Polenta lasagne

4 Apr
Polenta? Check.
Meat sauce? Got it.
Oven pan? Right over here.
Talk about your no-brainers.
Make some of this, would you. Thank me later.
It all starts with a good-quality base. I know some people swear by the instant stuff, but I always go with the real deal, a good Italian polenta that takes time (half an hour at least) and patience (constant and uninterrupted stirring) to cook properly. Here you have two cups of the stuff, which is mixed with eight cups of well-salted boiling water.
My ancestors are no doubt rolling over this, and I myself may go to Hell because of it, but I use a whisk for stirring polenta, not the sacred wooden spoon that generations of polenta makers have relied upon. The whisk just works better, okay. Somebody had to say it.
When the polenta is done, pour it onto a flat surface. I used a cutting board, which first got a light coat of olive oil to prevent sticking.
While it’s still hot, spread the polenta so that it’s evenly dispersed, then allow it to cool.
Everybody has their own idea about what makes a good meat sauce. I have several ideas. This one’s got ground beef, shredded pork, pancetta and a little sausage meat. Oh, and tomatoes, garlic and some onion. But you knew that.
All that’s left to do now is start layering, just as you would with any lasagne. Layer of sauce on the bottom, slab of polenta, like that.
In the middle and on top I run a cheese grater (with Romano here) over the meat sauce. (There’s no ricotta or mozzarella in this version, but I would not stop you from adding it to your own.)
After about an hour or so in the oven (at 350 F), the first forty minutes covered in aluminum foil, you have got yourself one extraordinarily satisfying “lasagne.” Even if it’s really polenta.
And don’t forget to wait awhile before cutting into the thing. It doesn’t need to rest as long as a real lasagne, but fifteen or twenty minutes wouldn’t hurt.
What, you’re in a hurry?

17 Responses to “Polenta lasagne”

  1. Ciao Chow Linda April 4, 2011 at 10:11 pm #

    polenta pasticciata – one of my favorite comfort foods. This version looks delicious.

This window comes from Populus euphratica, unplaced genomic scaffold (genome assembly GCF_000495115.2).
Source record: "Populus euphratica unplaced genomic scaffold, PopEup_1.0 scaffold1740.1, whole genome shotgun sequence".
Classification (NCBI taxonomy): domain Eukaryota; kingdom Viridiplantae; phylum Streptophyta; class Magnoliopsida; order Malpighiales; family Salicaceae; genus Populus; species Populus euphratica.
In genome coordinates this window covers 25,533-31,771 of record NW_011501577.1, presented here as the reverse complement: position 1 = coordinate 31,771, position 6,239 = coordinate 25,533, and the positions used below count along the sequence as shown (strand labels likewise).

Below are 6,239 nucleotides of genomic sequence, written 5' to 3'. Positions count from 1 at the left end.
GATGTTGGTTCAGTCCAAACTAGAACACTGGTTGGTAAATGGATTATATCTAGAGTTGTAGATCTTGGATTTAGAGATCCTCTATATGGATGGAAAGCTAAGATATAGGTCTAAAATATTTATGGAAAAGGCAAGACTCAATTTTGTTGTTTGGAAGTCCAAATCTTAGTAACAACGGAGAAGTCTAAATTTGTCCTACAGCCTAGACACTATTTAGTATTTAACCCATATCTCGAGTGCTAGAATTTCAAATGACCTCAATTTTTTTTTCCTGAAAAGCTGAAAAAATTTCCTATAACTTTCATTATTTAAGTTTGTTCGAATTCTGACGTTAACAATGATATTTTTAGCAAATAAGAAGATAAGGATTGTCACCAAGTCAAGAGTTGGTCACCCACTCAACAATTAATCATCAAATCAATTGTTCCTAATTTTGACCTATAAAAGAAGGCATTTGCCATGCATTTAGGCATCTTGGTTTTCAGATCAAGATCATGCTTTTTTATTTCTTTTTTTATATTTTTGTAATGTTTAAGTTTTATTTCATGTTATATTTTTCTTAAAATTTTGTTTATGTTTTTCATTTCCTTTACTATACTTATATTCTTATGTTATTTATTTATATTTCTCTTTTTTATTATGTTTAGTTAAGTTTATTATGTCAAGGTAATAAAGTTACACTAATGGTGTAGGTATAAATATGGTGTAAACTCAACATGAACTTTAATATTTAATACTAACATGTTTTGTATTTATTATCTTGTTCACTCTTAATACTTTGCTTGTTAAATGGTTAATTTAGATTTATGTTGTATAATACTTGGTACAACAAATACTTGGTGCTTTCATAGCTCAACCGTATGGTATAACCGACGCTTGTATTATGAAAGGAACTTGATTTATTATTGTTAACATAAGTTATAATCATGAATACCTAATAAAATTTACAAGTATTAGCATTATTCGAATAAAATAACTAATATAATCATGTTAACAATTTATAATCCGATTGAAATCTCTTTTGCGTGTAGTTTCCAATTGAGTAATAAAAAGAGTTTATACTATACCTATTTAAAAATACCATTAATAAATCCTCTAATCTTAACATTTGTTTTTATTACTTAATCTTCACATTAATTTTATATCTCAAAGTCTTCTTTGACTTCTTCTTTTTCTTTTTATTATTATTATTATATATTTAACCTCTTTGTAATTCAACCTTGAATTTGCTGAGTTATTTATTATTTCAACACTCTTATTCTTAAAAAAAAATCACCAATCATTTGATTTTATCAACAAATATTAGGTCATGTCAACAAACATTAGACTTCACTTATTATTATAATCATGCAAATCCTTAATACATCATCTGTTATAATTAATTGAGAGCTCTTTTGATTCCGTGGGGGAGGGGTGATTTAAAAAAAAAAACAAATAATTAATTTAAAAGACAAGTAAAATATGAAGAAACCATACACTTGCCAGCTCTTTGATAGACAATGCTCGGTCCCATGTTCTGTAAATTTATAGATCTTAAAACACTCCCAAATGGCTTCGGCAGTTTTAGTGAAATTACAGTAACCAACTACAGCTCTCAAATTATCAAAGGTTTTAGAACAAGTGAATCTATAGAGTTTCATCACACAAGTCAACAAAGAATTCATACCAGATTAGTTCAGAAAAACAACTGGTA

2. Scott Tyree April 4, 2011 at 10:30 pm #

    So, you spread the polenta out into a big rectangle and then cut it into pieces in order to layer with the sauce, right? Look. So. Delicious.

  3. Mister Meatball April 4, 2011 at 10:40 pm #

    Scott: Yep, that's how it works. I could have just cut 2 big slices, the size of the pan, but did it this way to better illustrate the point.

  4. Ishkabibble April 4, 2011 at 10:45 pm #

    adding to my list of must-try mister meatball recipes….

  5. Proud Italian Cook April 5, 2011 at 1:40 am #

    I use a whisk, but I don't have the patience for the real stuff, but slathered with your scrumptious sauce, who cares!

  6. Thomas Henry Strenk April 5, 2011 at 4:18 pm #

    I make my polenta from scratch, and I do use a whisk, but I find it doesn't need much stirring until the last 5-10 minutes or so.

  7. Mister Meatball April 5, 2011 at 4:37 pm #

    On the question of constant stirring, all I can say is this: If I didn't do it my head would become filled with the (loud) voices of earnest old ladies commanding me to do so BECAUSE THAT IS THE WAY IT MUST BE DONE!It's easier to just wear out my arm.

  8. Pat @ Mille Fiori Favoriti April 5, 2011 at 6:18 pm #

    Polenta is always so delicious, especially served with a good sauce and lots of cheese. When my husband was a child he always begged his mother to let him lick the polenta cooking spoon and scrape out the pot as he felt he got an extra serving that way! 🙂

  9. hooke23 April 6, 2011 at 1:00 pm #

    I can (and do) testify to the scrumptiousness of said dish -it pays to live across the river from the Meatball….

  10. Mister Meatball April 6, 2011 at 3:58 pm #

    Even a shyster deserves a good meal now and then.

  11. hooke23 April 6, 2011 at 10:32 pm #

    You calling me a cow?

  12. Velva April 7, 2011 at 1:41 am #

    This looks so good. What a creative way to use polenta. I need to get with program. There are so many ways to use polenta-yours was perfect.VelvaP.S. Your post made me smile.

  13. Mister Meatball April 7, 2011 at 9:49 am #

    V: Thanks. We do like the smiling readers!

  14. Anonymous August 26, 2011 at 12:12 pm #

    Oh Mr. Meatball, just like Nonna used to make. She used to put a little bit of potato in the water…boil it…then mash it in the water (she loved potatoes) and then add the cornmeal. And she'd always use a wooden spoon! She'd layer it just like you did! Mom & I use the whisk now too. Well, Ma tries but ends up saying \”Fah, I gotta do it the old way!\” and out comes the wooden spoon. Watch out for bubbles splatting the molten lava on the forearm! LOLOL Keep em comin'! We love your blog!

  15. Mister Meatball August 26, 2011 at 12:18 pm #

    Hm, potato. Have to try that. And thanks for the kind words. Whoever you are.

  16. gregg November 1, 2013 at 7:17 pm #

    hello mister meatball,great blog; some really awesome recipes i look forward to trying soon!i am in the unfortunate position of having to do a lot of gluten free cooking… very rough when doing anything mediterranean. i found your polenta lasagna and chic pea bread, which both have me drooling.do you have any other gluten substitutes, especially a good crusty bread? (i know, probably not gonna happen in this universe).keep up the great work!gregg

  17. Mister Meatball November 1, 2013 at 9:11 pm #

    Thanks Gregg, but you're right, I don't have much going in the gluten-free universe. Good luck!

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